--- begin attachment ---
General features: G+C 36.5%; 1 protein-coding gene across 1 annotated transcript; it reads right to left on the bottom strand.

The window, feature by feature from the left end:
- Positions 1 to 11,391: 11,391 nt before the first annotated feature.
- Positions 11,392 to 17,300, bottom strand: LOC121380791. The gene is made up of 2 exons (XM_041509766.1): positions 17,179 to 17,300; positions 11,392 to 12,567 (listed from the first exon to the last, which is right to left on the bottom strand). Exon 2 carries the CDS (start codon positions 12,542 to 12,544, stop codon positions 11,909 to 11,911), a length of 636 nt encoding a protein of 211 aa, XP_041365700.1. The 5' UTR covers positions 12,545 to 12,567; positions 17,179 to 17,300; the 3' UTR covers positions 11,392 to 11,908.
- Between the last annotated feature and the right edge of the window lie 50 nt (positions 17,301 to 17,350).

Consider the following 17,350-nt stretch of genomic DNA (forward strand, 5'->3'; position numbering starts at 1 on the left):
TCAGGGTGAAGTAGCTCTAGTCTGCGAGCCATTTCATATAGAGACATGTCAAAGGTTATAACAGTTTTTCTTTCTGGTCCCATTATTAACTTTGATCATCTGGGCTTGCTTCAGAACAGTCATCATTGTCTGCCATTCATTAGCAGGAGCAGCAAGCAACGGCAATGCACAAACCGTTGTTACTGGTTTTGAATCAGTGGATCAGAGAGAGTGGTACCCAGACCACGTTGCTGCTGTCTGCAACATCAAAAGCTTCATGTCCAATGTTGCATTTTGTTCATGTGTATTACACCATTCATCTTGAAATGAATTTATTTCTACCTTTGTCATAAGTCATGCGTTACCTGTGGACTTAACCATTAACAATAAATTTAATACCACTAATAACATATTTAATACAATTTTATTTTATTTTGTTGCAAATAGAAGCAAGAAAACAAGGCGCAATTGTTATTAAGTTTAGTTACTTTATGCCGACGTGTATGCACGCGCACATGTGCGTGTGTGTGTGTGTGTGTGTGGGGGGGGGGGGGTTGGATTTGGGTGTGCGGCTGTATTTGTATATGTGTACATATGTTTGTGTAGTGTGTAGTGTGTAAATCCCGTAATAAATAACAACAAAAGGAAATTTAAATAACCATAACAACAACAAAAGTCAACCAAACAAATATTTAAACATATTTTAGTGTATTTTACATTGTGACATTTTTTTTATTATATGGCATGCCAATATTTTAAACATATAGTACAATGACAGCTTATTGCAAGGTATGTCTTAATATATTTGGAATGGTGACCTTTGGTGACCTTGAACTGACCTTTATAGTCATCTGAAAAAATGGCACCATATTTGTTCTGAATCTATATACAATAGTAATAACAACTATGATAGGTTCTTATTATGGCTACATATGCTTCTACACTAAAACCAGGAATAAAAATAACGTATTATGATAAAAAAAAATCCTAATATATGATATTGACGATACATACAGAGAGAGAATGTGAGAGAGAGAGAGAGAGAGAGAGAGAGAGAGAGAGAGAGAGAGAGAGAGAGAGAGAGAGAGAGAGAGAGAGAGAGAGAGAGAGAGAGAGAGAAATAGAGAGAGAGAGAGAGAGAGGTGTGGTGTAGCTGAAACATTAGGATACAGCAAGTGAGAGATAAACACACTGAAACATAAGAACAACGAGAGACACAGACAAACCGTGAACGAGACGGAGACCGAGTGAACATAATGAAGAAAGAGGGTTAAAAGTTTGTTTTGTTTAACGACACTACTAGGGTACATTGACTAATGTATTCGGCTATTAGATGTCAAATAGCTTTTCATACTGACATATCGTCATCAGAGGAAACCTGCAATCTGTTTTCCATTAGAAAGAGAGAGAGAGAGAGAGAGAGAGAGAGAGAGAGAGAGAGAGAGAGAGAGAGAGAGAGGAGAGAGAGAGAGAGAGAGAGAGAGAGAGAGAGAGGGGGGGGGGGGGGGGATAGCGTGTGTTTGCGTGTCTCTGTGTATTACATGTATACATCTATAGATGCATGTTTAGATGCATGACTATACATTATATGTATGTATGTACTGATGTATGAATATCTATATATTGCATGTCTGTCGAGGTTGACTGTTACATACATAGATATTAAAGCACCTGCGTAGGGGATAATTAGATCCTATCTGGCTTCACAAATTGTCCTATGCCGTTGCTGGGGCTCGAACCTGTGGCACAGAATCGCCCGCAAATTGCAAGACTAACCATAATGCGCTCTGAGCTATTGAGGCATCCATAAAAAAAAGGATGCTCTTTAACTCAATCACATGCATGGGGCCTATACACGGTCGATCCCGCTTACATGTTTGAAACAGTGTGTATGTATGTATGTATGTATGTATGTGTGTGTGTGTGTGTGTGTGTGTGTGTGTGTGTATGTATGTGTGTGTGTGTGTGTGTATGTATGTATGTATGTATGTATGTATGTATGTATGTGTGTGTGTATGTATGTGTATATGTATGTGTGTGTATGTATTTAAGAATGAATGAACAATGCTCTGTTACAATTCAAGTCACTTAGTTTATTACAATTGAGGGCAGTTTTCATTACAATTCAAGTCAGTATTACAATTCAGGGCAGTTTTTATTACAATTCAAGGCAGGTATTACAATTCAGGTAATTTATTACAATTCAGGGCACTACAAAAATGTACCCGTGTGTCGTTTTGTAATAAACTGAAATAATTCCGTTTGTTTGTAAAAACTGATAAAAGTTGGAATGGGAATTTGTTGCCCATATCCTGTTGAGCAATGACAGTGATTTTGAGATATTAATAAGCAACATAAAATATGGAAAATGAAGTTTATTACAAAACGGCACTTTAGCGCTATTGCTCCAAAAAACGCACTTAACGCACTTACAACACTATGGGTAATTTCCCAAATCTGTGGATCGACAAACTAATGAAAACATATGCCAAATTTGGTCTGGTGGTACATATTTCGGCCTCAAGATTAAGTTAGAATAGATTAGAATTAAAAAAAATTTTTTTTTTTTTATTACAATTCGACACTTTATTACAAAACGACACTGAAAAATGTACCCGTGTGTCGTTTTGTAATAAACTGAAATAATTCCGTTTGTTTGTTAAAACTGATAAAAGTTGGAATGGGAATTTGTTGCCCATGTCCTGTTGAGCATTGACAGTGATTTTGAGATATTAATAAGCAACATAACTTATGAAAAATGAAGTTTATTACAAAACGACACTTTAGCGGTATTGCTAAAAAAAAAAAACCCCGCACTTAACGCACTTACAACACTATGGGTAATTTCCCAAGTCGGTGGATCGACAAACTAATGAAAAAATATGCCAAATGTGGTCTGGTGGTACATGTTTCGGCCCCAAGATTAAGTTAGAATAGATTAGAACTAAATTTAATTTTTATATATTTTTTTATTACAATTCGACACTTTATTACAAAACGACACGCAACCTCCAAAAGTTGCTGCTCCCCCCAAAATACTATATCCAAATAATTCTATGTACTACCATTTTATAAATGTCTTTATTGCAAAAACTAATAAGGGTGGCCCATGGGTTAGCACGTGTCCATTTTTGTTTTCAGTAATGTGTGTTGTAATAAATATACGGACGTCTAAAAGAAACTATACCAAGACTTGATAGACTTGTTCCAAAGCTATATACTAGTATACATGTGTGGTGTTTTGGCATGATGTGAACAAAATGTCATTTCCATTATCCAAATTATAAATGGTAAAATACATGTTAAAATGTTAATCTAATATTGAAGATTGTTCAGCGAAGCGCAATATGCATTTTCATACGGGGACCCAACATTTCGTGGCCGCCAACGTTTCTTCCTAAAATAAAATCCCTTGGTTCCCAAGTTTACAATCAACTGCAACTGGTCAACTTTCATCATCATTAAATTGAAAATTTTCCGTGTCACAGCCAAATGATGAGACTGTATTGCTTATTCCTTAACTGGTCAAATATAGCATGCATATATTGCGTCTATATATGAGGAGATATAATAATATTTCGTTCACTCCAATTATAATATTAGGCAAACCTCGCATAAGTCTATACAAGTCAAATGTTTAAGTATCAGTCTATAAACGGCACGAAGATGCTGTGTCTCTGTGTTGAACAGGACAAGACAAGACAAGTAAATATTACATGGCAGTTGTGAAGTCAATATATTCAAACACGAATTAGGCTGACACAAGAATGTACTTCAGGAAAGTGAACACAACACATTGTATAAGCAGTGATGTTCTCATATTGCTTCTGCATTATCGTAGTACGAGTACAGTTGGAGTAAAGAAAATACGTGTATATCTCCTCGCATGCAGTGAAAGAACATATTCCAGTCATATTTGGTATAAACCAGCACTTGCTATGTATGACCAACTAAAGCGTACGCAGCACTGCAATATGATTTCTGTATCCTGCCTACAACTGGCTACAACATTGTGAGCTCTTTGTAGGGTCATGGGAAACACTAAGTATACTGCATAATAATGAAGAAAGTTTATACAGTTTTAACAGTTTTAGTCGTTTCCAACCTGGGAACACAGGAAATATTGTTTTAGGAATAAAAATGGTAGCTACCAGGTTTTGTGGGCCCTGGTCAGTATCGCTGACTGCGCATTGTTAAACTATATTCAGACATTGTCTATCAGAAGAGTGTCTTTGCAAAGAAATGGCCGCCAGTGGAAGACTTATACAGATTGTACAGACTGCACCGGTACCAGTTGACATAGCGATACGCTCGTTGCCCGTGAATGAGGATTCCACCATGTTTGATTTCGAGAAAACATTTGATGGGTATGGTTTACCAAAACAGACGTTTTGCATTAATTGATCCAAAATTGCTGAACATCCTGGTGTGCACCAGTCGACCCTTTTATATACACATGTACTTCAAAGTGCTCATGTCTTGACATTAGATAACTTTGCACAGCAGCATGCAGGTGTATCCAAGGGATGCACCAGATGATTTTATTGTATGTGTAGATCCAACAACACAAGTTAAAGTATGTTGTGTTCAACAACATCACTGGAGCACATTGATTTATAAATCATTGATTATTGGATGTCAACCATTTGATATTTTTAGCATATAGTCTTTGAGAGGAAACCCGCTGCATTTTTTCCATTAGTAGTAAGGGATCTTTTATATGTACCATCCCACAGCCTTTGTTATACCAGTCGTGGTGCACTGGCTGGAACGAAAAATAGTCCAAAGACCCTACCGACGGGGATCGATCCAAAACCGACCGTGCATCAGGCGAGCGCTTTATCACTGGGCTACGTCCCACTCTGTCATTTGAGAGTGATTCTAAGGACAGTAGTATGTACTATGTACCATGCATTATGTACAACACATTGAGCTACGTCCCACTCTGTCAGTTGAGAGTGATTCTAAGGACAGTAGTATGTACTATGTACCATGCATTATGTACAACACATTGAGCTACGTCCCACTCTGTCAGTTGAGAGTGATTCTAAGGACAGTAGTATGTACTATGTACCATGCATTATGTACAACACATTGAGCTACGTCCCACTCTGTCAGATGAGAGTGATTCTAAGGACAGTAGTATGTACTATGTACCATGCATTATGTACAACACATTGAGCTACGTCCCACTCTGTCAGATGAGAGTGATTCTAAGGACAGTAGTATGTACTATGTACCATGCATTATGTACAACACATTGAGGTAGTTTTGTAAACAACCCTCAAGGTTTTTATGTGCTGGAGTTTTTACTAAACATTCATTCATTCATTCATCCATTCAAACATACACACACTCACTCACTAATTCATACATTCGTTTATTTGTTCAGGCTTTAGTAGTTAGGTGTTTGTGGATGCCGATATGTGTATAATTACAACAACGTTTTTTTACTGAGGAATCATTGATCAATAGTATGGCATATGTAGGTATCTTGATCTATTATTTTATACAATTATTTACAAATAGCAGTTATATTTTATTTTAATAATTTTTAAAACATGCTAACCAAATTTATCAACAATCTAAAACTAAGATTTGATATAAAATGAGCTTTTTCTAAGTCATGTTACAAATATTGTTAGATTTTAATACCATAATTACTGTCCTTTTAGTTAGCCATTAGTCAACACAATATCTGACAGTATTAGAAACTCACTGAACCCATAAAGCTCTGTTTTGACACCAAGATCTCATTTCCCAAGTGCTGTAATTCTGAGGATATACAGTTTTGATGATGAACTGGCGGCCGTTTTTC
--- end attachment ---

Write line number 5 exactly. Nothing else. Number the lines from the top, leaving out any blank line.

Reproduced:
- Between the last annotated feature and the right edge of the window lie 50 nt (positions 17,301 to 17,350).